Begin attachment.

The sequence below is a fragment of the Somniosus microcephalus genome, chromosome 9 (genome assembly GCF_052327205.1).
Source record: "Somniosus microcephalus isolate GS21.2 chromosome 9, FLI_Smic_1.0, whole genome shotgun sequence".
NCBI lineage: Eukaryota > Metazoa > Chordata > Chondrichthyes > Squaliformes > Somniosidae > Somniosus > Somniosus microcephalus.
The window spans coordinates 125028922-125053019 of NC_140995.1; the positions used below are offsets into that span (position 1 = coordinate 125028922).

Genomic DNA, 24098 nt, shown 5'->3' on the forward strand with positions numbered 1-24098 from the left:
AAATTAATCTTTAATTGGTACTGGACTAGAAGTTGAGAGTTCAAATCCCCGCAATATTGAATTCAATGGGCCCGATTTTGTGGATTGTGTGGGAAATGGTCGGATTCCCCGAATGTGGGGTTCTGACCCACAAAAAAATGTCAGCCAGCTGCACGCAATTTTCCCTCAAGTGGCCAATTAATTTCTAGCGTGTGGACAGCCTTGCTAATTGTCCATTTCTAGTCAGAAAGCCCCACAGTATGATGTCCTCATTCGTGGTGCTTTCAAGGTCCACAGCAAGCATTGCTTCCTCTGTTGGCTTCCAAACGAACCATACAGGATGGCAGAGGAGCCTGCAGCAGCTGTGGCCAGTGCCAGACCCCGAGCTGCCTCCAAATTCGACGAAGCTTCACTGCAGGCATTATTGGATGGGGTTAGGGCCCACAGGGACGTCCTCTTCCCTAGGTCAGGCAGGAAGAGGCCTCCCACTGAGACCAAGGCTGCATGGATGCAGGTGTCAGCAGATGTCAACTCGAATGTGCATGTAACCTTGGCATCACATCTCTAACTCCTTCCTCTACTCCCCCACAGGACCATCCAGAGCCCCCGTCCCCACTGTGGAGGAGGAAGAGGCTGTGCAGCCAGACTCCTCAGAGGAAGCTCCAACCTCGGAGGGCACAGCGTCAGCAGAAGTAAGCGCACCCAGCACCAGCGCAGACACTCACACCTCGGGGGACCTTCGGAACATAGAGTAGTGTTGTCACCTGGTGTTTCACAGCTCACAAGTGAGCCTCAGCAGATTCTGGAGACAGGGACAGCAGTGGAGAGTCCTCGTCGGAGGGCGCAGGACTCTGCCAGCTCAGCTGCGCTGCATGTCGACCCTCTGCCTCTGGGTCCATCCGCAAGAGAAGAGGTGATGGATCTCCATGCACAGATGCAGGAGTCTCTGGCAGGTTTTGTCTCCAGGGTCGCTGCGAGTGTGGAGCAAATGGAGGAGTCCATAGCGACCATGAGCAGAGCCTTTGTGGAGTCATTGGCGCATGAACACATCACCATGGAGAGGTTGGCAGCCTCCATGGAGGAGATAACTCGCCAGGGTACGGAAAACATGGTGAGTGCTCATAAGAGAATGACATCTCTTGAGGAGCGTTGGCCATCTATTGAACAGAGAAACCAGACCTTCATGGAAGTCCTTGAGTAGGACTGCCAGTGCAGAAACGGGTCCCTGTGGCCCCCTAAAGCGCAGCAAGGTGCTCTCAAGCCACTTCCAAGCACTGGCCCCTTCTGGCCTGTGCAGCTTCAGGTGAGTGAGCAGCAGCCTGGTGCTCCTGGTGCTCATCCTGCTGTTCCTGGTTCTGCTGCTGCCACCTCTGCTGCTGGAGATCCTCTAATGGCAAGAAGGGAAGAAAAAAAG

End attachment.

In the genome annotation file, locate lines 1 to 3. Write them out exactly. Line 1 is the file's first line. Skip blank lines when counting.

The sequence below is a fragment of the Somniosus microcephalus genome, chromosome 9 (genome assembly GCF_052327205.1).
Source record: "Somniosus microcephalus isolate GS21.2 chromosome 9, FLI_Smic_1.0, whole genome shotgun sequence".
NCBI lineage: Eukaryota > Metazoa > Chordata > Chondrichthyes > Squaliformes > Somniosidae > Somniosus > Somniosus microcephalus.